To reduce the gender gap in technology fields, it's important to show women and girls that opportunities exist, professor Fritz said.

“We can’t just go out and say, ‘IT is for anyone. Let’s see how many women or how many minorities we can get into the field,’” she said. “That doesn’t solve our problem. That doesn’t make it more equitably distributed. What we need is word of mouth and personal experience: ‘My sister did this, now I’m doing it.’ And we’ve seen that.”

To increase that personal experience, UC has created programs such as the Early IT Program and Early IT Summer Camp.

The Early IT Summer Camp is a free program that allows high school students to explore numerous career opportunities available through information technology including in cybersecurity, software development, game development and simulation and data and cloud technologies.

The Early IT Program allows high school students to complete the first year of their bachelor’s degrees at more than 50 high schools. With training from UC, high school teachers are enabled to teach the college courses at their schools.

A woman stands on stairs while holding an award.

Corin Manning won the Student Trailblazer Award at the 2024 Onyx & Ruby Gala Feb. 17. Photo/provided

All students who complete their first year of Early IT classes in high school with a C or above average are automatically admitted to the UC information technology program.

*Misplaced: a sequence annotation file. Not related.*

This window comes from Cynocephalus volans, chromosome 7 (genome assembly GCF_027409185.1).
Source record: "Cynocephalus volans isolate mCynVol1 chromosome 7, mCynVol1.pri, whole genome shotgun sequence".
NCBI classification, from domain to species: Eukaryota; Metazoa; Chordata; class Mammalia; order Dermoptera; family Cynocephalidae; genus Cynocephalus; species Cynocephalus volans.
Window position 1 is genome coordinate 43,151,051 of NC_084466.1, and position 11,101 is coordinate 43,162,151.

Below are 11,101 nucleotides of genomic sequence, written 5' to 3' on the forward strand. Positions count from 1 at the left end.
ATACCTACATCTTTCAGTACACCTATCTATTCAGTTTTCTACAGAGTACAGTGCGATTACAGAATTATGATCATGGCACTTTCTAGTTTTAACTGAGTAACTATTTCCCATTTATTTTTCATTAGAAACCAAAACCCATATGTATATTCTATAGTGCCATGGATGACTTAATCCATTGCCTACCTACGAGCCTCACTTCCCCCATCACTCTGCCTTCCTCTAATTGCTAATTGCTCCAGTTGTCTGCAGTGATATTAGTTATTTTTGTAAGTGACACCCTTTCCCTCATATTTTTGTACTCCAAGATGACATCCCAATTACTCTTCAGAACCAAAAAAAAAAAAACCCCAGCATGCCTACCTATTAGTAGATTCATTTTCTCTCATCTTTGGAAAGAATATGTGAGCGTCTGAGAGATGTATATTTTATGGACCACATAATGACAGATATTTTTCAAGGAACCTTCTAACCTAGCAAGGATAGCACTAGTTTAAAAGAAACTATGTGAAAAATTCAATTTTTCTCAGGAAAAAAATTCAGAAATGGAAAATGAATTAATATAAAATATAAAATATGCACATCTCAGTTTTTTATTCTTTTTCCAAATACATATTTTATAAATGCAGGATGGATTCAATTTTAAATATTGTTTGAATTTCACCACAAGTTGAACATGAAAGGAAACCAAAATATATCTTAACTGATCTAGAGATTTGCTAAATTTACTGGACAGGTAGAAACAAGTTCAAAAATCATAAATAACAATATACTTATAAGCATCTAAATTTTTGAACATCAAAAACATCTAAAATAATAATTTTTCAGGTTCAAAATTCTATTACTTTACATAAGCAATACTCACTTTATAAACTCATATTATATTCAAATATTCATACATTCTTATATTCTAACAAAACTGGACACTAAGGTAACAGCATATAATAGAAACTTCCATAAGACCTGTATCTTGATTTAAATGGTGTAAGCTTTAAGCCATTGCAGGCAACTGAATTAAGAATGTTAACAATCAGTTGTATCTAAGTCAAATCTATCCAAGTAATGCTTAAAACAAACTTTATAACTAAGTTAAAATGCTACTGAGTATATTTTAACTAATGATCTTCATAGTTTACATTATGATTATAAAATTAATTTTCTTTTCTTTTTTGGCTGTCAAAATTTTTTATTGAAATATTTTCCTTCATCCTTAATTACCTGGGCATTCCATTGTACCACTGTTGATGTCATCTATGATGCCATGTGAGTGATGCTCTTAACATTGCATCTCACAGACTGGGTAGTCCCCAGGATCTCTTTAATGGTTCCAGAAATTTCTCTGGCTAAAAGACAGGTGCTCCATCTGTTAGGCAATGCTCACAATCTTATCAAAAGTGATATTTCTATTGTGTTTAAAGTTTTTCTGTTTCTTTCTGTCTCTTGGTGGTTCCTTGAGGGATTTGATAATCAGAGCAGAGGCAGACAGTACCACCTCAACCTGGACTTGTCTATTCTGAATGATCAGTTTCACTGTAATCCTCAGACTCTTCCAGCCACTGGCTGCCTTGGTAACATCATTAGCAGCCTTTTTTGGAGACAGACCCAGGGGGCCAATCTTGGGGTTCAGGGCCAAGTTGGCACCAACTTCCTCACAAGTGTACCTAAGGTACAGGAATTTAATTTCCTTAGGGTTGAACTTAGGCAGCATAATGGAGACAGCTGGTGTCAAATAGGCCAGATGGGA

“At UC, IT is becoming a lot more accessible because we have things like Early IT,” Nikki Holden, an instructor-educator in the school, said. “We’re getting more people in IT who wouldn’t have gravitated toward IT 10, 15 years ago.”

Students, including King and Manning, also have taken advantage of the IT Accelerated Program that allows students to complete bachelor’s and master’s degrees simultaneously in five years. Manning is earning a bachelor’s degree in IT and a Master of Business Administration Degree while King is earning a bachelor’s degree in cybersecurity and master’s degree in IT.

Through the efforts to reach younger students, UC faculty hope their efforts will make more underrepresented students feel comfortable in IT and that students from all backgrounds will become interested in the field.

“Students need to have someone who looks like them teaching. Regardless of what the class is or the level, they need to have someone they associate with, so having women teaching makes women feel more comfortable in the classroom,” Fritz said. “But when I teach, I don’t look at a person as male or female, minority or anything else. I look at them as students. I try to treat them all equally.”

Featured image at top: University of Cincinnati information technology students hold up sweatshirts. Photo/Margot Harknett